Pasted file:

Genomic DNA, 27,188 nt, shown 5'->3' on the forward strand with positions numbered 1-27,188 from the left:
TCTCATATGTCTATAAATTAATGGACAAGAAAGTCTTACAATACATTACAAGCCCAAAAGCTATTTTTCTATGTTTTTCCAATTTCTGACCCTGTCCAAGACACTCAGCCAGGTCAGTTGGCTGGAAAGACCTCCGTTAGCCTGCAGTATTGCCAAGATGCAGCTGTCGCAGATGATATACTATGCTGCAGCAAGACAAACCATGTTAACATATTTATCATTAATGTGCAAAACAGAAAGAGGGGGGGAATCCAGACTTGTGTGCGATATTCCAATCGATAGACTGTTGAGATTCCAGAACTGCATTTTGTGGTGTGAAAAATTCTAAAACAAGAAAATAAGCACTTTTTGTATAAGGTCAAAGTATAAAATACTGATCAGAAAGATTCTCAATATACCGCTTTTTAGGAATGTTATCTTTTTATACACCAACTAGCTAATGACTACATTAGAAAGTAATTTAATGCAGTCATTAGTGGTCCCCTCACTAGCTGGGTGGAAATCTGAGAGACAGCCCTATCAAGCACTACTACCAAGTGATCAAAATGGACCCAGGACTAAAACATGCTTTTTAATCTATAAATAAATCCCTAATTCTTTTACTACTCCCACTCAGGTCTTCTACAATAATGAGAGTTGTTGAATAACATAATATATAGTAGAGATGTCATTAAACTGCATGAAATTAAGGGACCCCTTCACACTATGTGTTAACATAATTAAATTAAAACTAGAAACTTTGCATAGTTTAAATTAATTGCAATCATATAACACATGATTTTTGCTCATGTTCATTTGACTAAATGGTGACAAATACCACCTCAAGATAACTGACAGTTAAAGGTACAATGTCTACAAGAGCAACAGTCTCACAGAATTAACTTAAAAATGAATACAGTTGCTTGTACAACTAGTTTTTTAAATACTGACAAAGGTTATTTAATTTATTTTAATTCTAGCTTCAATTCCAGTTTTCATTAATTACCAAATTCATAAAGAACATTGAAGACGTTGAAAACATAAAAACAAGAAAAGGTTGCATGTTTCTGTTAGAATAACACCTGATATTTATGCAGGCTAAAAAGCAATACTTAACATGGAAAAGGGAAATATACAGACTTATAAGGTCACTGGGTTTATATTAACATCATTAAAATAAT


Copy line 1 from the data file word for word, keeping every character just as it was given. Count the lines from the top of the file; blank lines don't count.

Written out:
Genomic DNA, 27,188 nt, shown 5'->3' on the forward strand with positions numbered 1-27,188 from the left: